The walls of your home will become your personal fortress and you’ll do everything you can to make it feel right. You’ll spend an unfathomable number of hours and dollars building a sound-proof home theater that doubles as an entertainment venue and a family-evading escape room. You’ll start meeting with an architect to draw up plans to blow up one whole side of the house and create an oasis in its wake. You’ll discover that new septic systems cost twice as much as new cars, but are at least half as much fun. A therapist-suggested “Mindfulness Exercise” will set you into a panic attack when you become mindful of the scuffs and dust and grime that cover every square inch of your home. You’ll leave the Christmas lights on the house year-round simply because they’re bright and they make you happy. Your home will become so much more than a home. It will, in a sense, become your whole world during The Big Change.

Your home will also become your husband’s workplace. You know how he’s always said that he wanted to work from home, and when we bought this house he insisted on having his own room that he could claim as his office *just in case* he ever got to work from home? Well, his dream came true (Maybe we’ll blame him for what happened next). Hubby has been working at home every day for over a year now, and he’s in paradise. Seriously, this is one of the best things that could have happened to him. Future Hubby will love not having to commute. He’ll love shutting his office door and having nobody interrupt him for hours on end. He’ll love having a recliner in his office where he can read and take naps during his breaks. He’ll be the happiest, most productive version of himself.

And you’ll be happier for the work-from-home scenario, too. He’ll be home with the kids if you need to run out of the house for an errand or a walk or a good cry in your car (this happens with regularity during The Big Change). He’ll be less stressed, and that energy will pass on to you and the kids. He’ll pop upstairs for lunch and breaks and you’ll get to connect in shared moments that you’ve never had in your entire 15-year marriage. You’ll see his incredible work ethic played out every single day, and you’ll love him more for it. It will be a serendipitous outcome from a most unexpected change.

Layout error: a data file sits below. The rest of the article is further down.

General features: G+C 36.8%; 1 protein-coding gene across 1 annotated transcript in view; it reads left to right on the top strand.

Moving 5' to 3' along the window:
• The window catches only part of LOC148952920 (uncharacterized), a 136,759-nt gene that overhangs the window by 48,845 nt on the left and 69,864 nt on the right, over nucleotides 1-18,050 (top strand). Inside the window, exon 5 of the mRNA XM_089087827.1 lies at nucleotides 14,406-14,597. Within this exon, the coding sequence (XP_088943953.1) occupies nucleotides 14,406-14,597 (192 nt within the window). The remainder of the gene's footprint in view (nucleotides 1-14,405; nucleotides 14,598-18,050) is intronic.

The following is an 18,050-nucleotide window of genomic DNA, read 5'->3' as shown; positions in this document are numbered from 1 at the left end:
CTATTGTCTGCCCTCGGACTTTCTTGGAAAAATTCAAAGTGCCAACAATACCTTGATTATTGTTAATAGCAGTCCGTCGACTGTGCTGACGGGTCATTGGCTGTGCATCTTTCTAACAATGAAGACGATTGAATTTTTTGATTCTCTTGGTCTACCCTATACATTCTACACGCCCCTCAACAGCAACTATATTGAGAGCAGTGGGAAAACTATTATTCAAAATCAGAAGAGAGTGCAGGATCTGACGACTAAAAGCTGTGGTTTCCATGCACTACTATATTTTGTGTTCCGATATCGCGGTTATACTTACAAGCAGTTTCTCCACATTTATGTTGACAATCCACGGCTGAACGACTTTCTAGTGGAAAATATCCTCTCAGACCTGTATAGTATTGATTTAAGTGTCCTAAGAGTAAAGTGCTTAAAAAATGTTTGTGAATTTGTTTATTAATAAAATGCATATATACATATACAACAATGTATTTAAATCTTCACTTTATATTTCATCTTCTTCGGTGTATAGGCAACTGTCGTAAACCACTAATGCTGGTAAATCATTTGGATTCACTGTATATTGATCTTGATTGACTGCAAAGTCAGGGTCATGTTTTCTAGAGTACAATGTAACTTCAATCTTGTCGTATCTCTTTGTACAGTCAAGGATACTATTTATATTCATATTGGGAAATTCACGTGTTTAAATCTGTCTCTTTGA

There will be other unexpected positives that come out of The Big Change. You know those neighbors who you’ve always loved but hadn’t gotten to spend much time with before? Those neighbors will essentially become a second family to you. They’ll walk through life’s biggest challenges with you, give your kids a vital social outlet, celebrate milestones with you, and lend you rolls of toilet paper when there’s not a scrap of T.P. to be found on the planet (Don’t even get me started on this one. But maybe you should start amassing a significant supply of toilet paper and stockpile it in your basement. You know, just in case future-you might need it or something.).

You’ll make sacrifices for the greater good, and this altruism will color every aspect of your life. You’ll be more humbled and more grateful than you’ve ever been before. You’ll be reminded that you are not in control, and that’s exactly where you’re supposed to be.

You’ll connect with nature when the great outside becomes your only outlet. You’ll walk hundreds of miles around your neighborhood and the fields behind your house. You’ll eat dinner across the deck from your best friends in the middle of December just so you can do something “normal”, frostbitten fingers aside. You’ll embrace the (admittedly terrible) weather, and every member of your family will own full rain-proof regalia so you can venture outside even when none of you wants to.

You’ll wear one of three versions of the same outfit every day, and you won’t change out of yoga pants for a year (I don’t know if this is a good thing or a bad thing, but you’ll be the most comfortable self you’ve ever been).

You’ll learn new Big Change vocabulary: unprecedented (We’re going to try something we’ve never tried before, and we’ll just see how it goes); robust (multi-faceted systems that continue to be multi-faceted and we will continually point out their multi-faceted-ness); asynchronous (the old-school pre-recorded setting on your DVR); “out of an abundance of caution” (This shtuff is super scary and super overwhelming and we don’t understand it at all so we’ve gotta shut it all down NOW!); Zoom (a necessary evil); maskless (selfish); essential worker (someone who can’t do their job from behind a screen); birthday parade (A 5-minute drive-by birthday party. See also: best invention for over-stressed parents EVER.); social distancing (people actually respecting your bubble of personal space); vaccine (liquid gold).